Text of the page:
Friday, November 30, 2007

Mankind Project's New Warrior Adventure: The Best Program for all Men!


Lately the New Warrior Adventure--sponsored by the Mankind Project (MKP)--has been getting some negative press. The false belief that is being written is that it promotes reparative therapy and helps gay men turn straight. This is the promise given by some reparative therapy groups and therapists. However, this is completely untrue. The MKP teaches men how to be and live as better men--whatever their sexual and romantic orientation is.

I should know. I was initiated through the MKP in 1999 and am proud of it. I have referred hundreds of men through my book, 10 Smart Things Gay Men Can Do To Find Real Love, in which I talk throughout the book of my experiences in MKP and how it helped me and healed me. I have recommended to my male clients that they go and they have returned with nothing more than positive results.
The New Warrior Training Adventure provided me with a group of men, mostly straight, whose mission in life is to help men become better and more mature. Still, I went to this workshop not knowing what to expect—and I’m glad I didn’t. That is exactly what made it so powerful for me. This workshop changed my life, liberated me as a man among men, and opened up new possibilities for me.

Here I was, able to have straight men love me, hold me, and help me feel part of the male culture. It is what I’d wanted and waited for all my life. It helped me heal some work I needed to bond and attach reciprocally with other men.

I can hear a reparative therapist right now saying, “See, it was too late. If Joe had had this experience earlier in life, he wouldn’t have turned out gay.” The truth is that as children, the other men attending also had suffered at the hands of male peers, and most were straight.

To believe that mistreatment makes you gay, you would have to go back and look for the reasons why—first assuming that there’s something wrong with being gay. When heterosexual males suffer mistreatment, no one bothers trying to establish through research that it made them straight.

When I was ten, I went on a camping trip with my uncle and his two sons on a sort of Boy Scout trip with boys and their fathers. I recall dreading it, since I knew this uncle didn’t like me and disapproved of my “sissy” behavior. I remember him talking to my mother and the other adults about me, and most of them in fact agreeing with him!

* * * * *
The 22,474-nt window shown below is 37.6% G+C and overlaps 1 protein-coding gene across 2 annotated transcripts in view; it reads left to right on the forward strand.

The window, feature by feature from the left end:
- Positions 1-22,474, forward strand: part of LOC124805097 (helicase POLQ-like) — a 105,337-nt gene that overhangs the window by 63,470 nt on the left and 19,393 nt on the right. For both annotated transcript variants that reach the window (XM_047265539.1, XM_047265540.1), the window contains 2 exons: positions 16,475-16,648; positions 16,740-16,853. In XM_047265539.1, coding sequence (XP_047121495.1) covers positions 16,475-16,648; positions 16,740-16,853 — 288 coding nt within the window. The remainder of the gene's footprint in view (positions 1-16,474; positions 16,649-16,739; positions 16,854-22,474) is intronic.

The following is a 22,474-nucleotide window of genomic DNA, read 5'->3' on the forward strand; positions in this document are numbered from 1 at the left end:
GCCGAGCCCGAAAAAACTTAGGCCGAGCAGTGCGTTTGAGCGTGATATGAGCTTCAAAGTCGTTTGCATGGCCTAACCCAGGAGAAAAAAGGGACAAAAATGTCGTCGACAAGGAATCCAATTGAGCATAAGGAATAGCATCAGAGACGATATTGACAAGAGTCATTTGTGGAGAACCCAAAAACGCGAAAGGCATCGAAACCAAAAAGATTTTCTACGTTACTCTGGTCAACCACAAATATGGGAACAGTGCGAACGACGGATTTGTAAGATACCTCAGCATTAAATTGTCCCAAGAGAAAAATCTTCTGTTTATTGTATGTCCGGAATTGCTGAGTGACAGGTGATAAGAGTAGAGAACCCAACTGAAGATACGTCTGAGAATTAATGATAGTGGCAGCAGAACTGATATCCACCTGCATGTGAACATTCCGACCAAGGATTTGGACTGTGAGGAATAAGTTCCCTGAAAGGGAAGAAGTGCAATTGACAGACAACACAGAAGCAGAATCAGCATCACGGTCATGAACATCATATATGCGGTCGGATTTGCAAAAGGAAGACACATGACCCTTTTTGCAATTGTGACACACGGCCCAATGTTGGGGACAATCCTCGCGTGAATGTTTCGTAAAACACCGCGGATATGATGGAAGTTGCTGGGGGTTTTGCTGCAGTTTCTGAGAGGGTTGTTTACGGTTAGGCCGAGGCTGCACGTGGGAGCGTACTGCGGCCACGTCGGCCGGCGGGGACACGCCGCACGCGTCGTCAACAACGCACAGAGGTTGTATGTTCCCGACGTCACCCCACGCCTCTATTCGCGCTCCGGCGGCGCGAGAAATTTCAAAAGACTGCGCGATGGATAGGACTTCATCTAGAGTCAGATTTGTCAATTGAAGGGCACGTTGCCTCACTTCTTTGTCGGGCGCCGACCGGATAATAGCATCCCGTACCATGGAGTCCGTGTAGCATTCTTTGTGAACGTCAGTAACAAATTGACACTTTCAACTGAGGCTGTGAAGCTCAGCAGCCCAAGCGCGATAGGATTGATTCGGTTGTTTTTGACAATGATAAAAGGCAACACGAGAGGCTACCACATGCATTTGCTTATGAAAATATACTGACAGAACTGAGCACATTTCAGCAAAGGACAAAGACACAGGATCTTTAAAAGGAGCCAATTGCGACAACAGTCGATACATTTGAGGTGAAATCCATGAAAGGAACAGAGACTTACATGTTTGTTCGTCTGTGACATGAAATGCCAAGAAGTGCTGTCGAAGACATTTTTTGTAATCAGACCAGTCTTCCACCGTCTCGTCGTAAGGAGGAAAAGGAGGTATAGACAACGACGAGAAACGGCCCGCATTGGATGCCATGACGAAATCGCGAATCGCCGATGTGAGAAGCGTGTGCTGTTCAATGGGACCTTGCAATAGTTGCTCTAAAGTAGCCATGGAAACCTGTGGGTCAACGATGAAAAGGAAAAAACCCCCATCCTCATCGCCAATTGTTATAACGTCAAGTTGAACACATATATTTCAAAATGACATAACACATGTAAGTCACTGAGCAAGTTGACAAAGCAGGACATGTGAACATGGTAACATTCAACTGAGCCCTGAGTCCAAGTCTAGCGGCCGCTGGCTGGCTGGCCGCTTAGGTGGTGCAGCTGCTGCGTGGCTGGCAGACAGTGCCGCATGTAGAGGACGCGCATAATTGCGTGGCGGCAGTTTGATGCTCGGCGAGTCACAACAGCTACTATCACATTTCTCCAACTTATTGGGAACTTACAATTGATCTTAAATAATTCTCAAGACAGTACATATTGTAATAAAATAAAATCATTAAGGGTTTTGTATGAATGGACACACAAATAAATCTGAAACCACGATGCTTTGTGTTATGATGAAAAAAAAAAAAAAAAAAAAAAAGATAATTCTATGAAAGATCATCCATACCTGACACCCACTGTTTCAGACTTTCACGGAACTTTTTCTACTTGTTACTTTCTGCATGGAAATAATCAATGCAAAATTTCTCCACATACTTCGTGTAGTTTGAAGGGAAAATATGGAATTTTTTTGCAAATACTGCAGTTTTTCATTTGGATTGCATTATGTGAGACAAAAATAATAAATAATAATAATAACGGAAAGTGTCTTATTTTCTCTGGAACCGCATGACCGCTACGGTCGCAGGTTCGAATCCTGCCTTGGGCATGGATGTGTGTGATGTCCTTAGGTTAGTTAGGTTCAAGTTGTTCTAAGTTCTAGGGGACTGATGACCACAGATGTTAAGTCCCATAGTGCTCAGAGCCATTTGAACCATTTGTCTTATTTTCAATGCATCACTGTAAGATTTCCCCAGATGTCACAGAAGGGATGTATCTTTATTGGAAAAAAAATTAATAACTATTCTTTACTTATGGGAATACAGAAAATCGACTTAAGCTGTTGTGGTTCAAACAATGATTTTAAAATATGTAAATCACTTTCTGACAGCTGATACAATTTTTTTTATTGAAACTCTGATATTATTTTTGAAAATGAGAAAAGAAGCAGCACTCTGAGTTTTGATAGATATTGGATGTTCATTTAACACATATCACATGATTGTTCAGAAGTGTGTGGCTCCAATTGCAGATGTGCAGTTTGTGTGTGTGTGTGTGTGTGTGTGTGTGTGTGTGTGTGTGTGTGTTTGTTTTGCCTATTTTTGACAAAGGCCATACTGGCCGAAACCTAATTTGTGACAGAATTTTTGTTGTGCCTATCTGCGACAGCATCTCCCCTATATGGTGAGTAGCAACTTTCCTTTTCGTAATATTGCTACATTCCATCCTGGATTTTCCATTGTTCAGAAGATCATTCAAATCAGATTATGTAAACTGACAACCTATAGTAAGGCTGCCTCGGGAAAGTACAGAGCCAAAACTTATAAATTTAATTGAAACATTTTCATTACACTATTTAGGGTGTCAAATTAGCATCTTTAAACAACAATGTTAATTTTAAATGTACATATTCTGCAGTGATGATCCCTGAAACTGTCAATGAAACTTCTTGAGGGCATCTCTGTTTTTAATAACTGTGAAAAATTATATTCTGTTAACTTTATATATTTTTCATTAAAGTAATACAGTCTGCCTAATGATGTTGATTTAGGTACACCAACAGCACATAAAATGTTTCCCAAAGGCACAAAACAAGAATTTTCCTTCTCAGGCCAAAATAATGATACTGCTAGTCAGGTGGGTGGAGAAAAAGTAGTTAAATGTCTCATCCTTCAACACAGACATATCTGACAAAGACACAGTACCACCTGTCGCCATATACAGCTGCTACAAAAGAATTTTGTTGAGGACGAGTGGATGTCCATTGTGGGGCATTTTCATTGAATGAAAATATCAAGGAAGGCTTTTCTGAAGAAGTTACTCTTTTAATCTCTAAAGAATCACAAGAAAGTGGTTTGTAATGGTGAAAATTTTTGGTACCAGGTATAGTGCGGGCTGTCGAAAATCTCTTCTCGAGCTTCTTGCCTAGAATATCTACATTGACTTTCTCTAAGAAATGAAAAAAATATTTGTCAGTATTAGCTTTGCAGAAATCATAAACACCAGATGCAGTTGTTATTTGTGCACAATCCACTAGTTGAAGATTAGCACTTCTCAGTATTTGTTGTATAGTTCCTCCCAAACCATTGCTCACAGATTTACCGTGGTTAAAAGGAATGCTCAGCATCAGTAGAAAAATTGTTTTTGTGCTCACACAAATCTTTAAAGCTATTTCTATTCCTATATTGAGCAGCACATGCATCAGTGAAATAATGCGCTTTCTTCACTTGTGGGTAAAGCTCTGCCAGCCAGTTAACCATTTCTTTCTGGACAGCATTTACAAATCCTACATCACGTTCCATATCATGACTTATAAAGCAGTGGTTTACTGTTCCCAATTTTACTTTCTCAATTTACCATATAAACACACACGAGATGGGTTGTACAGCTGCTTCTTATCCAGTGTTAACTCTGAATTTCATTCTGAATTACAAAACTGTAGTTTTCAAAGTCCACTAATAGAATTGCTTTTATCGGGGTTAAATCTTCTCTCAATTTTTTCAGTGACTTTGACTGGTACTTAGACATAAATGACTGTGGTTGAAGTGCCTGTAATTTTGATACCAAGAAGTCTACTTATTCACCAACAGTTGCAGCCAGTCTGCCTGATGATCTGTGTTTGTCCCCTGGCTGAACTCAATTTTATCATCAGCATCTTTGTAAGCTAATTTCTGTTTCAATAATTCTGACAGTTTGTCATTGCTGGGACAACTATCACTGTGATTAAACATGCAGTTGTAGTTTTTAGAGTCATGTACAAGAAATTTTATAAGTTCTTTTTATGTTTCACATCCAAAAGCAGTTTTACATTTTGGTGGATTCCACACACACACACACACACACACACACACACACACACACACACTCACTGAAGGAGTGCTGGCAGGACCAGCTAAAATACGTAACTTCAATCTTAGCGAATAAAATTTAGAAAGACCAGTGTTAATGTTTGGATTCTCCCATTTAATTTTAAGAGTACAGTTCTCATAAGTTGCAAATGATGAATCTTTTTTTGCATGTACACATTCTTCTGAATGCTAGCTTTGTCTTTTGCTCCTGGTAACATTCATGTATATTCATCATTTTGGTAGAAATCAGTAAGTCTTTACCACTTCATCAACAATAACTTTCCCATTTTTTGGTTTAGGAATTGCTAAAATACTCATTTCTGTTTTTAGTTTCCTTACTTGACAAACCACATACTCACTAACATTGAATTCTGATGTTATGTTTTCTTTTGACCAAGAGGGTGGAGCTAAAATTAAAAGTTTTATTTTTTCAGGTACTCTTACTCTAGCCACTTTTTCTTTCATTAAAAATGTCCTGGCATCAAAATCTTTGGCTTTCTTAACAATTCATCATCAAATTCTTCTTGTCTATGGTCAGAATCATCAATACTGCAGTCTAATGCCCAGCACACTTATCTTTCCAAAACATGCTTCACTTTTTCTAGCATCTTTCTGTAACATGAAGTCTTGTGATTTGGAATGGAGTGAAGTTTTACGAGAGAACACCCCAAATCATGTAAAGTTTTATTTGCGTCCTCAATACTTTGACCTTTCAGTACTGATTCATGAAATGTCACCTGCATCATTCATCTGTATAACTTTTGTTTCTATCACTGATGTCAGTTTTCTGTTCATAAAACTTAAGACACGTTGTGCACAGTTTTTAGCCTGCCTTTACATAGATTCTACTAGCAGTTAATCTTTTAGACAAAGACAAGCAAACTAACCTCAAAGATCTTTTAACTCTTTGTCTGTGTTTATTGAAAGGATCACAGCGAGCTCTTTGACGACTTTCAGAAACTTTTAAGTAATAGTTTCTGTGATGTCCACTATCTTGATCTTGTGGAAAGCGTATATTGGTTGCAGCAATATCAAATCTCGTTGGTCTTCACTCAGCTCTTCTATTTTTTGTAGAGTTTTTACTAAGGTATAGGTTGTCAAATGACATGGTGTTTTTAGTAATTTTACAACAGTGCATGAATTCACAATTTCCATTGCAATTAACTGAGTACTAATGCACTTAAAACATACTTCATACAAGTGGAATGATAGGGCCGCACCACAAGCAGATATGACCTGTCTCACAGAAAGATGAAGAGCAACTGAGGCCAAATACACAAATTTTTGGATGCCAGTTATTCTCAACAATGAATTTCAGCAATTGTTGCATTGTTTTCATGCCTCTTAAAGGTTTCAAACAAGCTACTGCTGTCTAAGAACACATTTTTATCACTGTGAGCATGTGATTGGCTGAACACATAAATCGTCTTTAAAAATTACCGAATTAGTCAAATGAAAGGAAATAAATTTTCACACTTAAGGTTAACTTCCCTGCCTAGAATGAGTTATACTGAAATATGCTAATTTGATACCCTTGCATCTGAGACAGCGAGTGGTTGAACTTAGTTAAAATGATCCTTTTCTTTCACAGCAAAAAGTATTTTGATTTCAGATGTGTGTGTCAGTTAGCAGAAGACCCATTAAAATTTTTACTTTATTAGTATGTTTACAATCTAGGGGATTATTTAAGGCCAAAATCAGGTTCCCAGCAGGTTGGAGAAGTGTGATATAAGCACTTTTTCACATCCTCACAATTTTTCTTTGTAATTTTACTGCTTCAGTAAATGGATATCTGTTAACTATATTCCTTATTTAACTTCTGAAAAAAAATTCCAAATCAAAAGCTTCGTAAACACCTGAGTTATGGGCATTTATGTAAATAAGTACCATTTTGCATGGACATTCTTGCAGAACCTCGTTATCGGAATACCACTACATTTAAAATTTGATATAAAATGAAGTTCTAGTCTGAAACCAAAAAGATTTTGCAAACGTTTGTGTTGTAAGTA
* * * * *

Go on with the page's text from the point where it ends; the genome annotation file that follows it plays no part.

My own family referred to me as a “mama’s boy.” So to please my mother and those trying to “make a man out of me,” I went on this trip, which turned out to be one of the worst experiences of my life. For the canoeing part of the trip, everyone was paired up except me.

Somehow I was separated from my uncle’s boys and got partnered with Uncle Alvin himself.
I recall both of us in life jackets, and feeling the boat tip one way and then the other as my uncle shifted in his seat behind me as he paddled. Being that I was a skinny ten year old and he weighed at least 300 pounds, my uncle’s weight rocked the canoe. I became frightened. Most of the time, I couldn’t see the bottom of the lake. We were alone, with no other canoes in sight.
Sure enough, he leaned too far to one side and we tipped over.

I went under. When I surfaced with the help of the life jacket, I saw the canoe overturned and my uncle trying to right it. I knew we were in deep water, since I couldn’t touch the lake bottom, and I was afraid I would drown. My uncle looked afraid and not in control, which only scared me more. The next thing I recall is both of us back in the canoe, and my uncle yelling at me because I was crying from being scared. For what seemed like hours, he said cutting things such as, “You will never amount to anything. You are a sissy! All you like to do is play house and play with dolls! You are a crybaby, a mama’s boy!” He shouted these patronizing, contemptuous epithets at me, over and over.